(RNS) — The faith group said it is researching Noah Green’s life and ‘we cannot rest until we find out what caused him to take a turn like this.’

Pastor Tony Evans in 2020. Courtesy photo

Tony Evans: On male leadership, grieving his wife and correcting Kirk Franklin

By Adelle M. Banks — April 6, 2021

(RNS) — Pastor Tony Evans of Dallas says ‘there is a lead role that God has called men to take and own, and we shouldn’t shy away from that.’

Still from Lil Nas X's “Montero (Call Me By Your Name)

Lil Nas X is inviting the Black church in with ‘Montero’

By Don Abram — April 6, 2021

(RNS) — ‘Montero’ is the anthem of a Black gay man roaring back from years of self-hate caused by anti-LGBTQ+ theologies. As a queer child of the Black church, it’s an anthem that resonates with me.

A mural and memorial honoring George Floyd and other Black victims in Minneapolis, Minnesota. Photo by Munshots/Unsplash/Creative Commons

On this Good Friday, let us reflect on the 7 last words of George Floyd

By John Thomas III — April 2, 2021

(RNS) — This year’s Good Friday is especially poignant for African Americans as it comes in the middle of the trial of police officer Derek Chauvin for the gruesome killing of George Floyd.

The Rev. Martin Luther King Jr. speaks about his opposition to the war in Vietnam at Riverside Church on April 4, 1967, in New York. RNS file photo by John C. Goodwin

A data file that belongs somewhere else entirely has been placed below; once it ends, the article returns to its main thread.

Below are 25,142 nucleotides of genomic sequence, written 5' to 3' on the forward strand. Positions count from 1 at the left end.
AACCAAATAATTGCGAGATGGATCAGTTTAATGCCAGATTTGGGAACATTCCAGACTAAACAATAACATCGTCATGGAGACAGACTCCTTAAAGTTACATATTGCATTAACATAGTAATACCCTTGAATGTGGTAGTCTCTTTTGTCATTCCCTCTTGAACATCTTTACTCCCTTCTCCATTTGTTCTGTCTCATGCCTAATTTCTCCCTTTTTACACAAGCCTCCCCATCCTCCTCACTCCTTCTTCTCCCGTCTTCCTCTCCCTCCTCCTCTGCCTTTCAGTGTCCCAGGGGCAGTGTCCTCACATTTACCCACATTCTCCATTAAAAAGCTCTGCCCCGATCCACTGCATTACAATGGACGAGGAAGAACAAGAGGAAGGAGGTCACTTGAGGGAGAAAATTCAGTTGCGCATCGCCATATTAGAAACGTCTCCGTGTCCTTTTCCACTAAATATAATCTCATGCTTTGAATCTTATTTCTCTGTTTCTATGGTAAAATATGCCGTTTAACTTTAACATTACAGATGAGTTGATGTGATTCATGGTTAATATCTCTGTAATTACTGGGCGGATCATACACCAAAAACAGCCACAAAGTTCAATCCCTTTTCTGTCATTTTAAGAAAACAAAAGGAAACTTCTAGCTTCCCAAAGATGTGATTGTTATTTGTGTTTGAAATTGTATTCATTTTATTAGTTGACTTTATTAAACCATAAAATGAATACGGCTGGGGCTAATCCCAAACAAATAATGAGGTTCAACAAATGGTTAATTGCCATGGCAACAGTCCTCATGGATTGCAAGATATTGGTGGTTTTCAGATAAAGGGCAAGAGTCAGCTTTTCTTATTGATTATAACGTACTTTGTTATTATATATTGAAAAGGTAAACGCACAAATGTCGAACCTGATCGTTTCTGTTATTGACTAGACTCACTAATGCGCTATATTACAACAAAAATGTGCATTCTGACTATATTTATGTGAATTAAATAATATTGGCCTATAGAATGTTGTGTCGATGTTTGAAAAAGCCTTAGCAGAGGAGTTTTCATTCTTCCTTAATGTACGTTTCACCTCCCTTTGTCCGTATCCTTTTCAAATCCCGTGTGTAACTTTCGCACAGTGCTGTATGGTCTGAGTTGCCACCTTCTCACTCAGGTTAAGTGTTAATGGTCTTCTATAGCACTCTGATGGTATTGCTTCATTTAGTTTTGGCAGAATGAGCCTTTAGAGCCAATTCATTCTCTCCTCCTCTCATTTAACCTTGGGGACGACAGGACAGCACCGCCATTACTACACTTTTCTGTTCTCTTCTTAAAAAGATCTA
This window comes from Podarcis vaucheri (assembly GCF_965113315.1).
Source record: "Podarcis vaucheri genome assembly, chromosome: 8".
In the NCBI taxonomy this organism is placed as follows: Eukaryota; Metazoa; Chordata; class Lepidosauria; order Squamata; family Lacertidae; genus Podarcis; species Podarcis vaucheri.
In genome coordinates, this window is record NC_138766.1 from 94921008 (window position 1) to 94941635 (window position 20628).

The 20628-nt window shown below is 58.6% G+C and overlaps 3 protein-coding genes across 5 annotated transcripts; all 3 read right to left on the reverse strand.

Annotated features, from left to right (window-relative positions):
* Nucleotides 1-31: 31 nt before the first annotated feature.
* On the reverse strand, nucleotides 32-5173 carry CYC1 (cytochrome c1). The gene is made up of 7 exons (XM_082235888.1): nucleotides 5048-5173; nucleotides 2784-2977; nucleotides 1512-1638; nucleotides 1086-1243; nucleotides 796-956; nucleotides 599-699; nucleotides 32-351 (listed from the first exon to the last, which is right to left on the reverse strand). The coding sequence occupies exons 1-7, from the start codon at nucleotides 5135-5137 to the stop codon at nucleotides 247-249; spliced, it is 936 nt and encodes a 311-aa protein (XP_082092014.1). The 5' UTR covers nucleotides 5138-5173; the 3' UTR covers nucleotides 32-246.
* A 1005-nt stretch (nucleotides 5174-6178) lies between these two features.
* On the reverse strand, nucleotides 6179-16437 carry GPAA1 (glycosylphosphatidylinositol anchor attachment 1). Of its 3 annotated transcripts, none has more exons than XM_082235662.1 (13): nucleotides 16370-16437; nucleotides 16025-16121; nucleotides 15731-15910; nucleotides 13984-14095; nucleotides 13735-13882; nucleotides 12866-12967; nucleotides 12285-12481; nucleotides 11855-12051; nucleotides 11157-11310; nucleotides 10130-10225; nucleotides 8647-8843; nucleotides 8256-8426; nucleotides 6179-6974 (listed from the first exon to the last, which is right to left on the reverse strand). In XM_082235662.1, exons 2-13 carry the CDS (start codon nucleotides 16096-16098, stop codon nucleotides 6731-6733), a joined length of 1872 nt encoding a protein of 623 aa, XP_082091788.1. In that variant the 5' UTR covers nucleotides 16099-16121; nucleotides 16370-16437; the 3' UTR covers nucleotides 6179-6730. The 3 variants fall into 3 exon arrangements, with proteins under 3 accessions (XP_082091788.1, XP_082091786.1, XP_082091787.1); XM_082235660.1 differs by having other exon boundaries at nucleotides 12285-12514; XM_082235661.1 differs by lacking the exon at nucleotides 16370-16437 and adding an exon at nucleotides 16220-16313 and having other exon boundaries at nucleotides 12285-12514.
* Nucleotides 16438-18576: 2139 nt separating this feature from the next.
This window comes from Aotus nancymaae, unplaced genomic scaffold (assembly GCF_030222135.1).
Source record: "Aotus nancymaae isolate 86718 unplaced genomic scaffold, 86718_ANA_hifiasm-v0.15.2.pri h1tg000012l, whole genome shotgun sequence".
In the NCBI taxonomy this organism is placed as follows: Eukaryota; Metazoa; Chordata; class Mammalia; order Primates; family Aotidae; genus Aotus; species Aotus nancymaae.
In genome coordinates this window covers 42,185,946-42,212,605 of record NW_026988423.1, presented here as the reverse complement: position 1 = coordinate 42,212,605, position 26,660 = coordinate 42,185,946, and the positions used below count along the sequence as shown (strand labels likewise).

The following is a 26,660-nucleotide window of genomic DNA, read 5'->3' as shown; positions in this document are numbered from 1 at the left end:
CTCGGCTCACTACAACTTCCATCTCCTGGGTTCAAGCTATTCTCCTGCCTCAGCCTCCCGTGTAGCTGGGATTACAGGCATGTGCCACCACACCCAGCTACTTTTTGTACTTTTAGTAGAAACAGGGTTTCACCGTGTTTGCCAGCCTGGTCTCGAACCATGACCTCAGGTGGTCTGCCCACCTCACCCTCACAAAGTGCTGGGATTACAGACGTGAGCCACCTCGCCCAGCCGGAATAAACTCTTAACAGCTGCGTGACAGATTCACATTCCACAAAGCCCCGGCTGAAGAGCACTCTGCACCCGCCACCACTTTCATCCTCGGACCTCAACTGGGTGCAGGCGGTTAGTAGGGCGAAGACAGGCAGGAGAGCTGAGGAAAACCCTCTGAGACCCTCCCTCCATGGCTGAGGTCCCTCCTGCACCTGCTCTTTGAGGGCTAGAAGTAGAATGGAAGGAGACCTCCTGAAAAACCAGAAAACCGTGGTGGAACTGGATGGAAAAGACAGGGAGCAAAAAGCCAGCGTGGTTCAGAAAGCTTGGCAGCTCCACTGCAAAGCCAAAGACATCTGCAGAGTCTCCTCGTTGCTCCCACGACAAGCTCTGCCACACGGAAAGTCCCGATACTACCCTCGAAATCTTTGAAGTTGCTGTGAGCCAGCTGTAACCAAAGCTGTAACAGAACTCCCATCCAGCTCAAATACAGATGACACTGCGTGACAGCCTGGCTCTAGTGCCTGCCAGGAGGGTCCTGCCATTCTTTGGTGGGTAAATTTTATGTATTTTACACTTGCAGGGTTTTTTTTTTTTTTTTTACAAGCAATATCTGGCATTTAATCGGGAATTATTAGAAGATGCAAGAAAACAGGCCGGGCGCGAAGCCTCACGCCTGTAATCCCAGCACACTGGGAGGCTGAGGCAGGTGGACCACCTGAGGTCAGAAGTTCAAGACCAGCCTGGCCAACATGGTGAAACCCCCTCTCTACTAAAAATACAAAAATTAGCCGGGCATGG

Celebrity lineup to read King’s anti-war speech on assassination anniversary

By Adelle M. Banks — April 1, 2021

(RNS) — Alice Walker, Jane Fonda and Ibram X. Kendi are set to read the civil rights leader’s speech during a ‘Breaking the Silence’ webinar.

The Rev. Martin Luther King Jr. stands with other civil rights leaders on the balcony of the Lorraine Motel in Memphis, Tennessee, on April 3, 1968, a day before he was assassinated at approximately the same place. From left are Hosea Williams, Jesse Jackson, King and Ralph Abernathy. The 39-year-old Nobel laureate was the proponent of nonviolence in the American civil rights movement of the 1960s. (AP Photo/Charles Kelly)

On an Easter shadowed by the Lorraine Motel, recommit to justice

By J. Lawrence Turner — April 1, 2021

(RNS) — Fifty-three years after MLK’s assassination, we must transform a place of bloodshed into inspiration for a better world.

Logos of the six Southern Baptist Convention seminaries. Image courtesy of Baptist Press

Black Southern Baptists seek more action on racism from seminary presidents

By Adelle M. Banks — March 30, 2021

(RNS) — The fellowship said it was ‘deeply disappointed’ that the seminary presidents have ‘not moved from their original statement of CRT’s incompatibility in all its forms.’

Marchers carry a large rainbow flag down Congress Street during the annual Pride parade in Portland, Maine. Photo by Mercedes Mehling/Unsplash/Creative Commons

Black religious leaders, stand with our LGBTQ family

By Cornel West, Frederick A. Davie — March 30, 2021

(RNS) — Black LGBTQ leaders have labored alongside us so that all Black Americans could experience equality.